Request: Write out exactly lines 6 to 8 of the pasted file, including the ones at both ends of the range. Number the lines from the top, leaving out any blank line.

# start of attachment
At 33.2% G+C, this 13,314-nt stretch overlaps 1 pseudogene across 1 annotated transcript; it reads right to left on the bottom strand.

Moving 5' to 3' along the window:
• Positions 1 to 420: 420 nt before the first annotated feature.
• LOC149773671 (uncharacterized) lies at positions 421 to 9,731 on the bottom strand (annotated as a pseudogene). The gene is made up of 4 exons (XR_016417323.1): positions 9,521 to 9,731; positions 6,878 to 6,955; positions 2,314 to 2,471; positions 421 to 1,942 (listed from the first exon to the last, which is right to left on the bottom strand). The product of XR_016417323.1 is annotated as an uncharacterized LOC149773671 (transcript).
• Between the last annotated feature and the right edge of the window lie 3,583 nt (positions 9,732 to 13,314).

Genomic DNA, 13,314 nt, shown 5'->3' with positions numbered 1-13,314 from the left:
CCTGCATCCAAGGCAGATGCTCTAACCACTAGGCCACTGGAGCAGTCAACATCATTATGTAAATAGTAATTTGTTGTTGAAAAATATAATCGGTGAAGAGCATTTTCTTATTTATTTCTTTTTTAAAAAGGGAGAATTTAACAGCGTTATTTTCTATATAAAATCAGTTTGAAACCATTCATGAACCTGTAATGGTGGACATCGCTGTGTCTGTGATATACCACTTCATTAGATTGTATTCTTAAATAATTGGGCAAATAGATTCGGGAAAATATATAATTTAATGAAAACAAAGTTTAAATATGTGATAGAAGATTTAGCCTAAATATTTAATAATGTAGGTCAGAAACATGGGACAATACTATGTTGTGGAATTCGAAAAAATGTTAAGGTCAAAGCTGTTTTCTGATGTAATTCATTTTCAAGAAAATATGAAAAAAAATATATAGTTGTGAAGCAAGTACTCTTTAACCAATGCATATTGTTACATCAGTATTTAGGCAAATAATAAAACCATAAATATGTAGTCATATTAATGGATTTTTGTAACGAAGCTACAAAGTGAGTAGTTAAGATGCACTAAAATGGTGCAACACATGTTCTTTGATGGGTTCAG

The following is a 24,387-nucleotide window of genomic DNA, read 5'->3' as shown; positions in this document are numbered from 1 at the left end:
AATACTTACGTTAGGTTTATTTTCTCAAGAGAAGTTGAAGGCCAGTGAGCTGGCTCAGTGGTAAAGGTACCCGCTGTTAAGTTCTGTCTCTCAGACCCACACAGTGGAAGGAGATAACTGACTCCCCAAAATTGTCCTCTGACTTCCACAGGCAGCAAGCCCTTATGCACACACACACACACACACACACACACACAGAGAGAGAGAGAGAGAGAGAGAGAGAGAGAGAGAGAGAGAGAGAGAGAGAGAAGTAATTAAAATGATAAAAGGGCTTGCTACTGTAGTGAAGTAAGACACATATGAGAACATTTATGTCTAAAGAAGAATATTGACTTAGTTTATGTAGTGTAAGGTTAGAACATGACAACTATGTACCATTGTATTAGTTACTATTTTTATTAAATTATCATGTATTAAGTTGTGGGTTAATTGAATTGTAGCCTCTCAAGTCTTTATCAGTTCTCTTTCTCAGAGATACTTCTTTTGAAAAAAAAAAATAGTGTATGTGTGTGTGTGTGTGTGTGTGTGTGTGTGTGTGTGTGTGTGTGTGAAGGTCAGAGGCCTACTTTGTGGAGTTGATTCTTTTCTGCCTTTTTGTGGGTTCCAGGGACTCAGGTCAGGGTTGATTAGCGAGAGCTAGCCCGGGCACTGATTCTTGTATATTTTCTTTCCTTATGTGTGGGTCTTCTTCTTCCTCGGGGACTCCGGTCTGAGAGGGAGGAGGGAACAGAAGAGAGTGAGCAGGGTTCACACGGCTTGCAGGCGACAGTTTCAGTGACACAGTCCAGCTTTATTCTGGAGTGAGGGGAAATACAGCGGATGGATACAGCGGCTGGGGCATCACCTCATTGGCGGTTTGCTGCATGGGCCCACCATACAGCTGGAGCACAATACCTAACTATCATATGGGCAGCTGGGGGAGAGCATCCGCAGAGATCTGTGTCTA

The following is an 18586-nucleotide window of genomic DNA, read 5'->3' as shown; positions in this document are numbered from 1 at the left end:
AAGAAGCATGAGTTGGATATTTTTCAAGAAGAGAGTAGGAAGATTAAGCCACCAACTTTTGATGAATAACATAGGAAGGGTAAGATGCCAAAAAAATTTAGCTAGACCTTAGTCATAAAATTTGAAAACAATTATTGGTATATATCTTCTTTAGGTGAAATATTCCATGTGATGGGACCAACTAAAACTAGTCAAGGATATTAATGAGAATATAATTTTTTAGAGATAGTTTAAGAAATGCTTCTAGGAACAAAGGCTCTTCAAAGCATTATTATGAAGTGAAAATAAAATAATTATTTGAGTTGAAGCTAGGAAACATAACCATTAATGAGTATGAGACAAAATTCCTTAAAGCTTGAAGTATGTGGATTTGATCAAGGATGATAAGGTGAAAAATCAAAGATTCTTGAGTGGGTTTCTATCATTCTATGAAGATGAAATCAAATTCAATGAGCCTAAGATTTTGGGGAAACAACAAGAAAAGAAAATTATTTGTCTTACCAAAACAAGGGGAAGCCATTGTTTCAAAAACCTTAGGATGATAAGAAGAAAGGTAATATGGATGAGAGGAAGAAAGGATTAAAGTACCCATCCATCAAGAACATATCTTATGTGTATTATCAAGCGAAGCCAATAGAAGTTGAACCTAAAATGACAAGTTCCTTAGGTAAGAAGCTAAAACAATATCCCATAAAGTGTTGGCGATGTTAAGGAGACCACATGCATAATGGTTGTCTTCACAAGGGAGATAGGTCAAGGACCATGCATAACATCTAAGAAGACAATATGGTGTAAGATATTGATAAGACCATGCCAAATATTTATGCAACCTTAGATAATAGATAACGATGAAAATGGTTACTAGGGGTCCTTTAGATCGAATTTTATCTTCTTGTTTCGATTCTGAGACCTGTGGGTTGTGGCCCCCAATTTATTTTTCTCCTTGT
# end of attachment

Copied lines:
Genomic DNA, 13,314 nt, shown 5'->3' with positions numbered 1-13,314 from the left:
CCTGCATCCAAGGCAGATGCTCTAACCACTAGGCCACTGGAGCAGTCAACATCATTATGTAAATAGTAATTTGTTGTTGAAAAATATAATCGGTGAAGAGCATTTTCTTATTTATTTCTTTTTTAAAAAGGGAGAATTTAACAGCGTTATTTTCTATATAAAATCAGTTTGAAACCATTCATGAACCTGTAATGGTGGACATCGCTGTGTCTGTGATATACCACTTCATTAGATTGTATTCTTAAATAATTGGGCAAATAGATTCGGGAAAATATATAATTTAATGAAAACAAAGTTTAAATATGTGATAGAAGATTTAGCCTAAATATTTAATAATGTAGGTCAGAAACATGGGACAATACTATGTTGTGGAATTCGAAAAAATGTTAAGGTCAAAGCTGTTTTCTGATGTAATTCATTTTCAAGAAAATATGAAAAAAAATATATAGTTGTGAAGCAAGTACTCTTTAACCAATGCATATTGTTACATCAGTATTTAGGCAAATAATAAAACCATAAATATGTAGTCATATTAATGGATTTTTGTAACGAAGCTACAAAGTGAGTAGTTAAGATGCACTAAAATGGTGCAACACATGTTCTTTGATGGGTTCAG

The following is a 24,387-nucleotide window of genomic DNA, read 5'->3' as shown; positions in this document are numbered from 1 at the left end: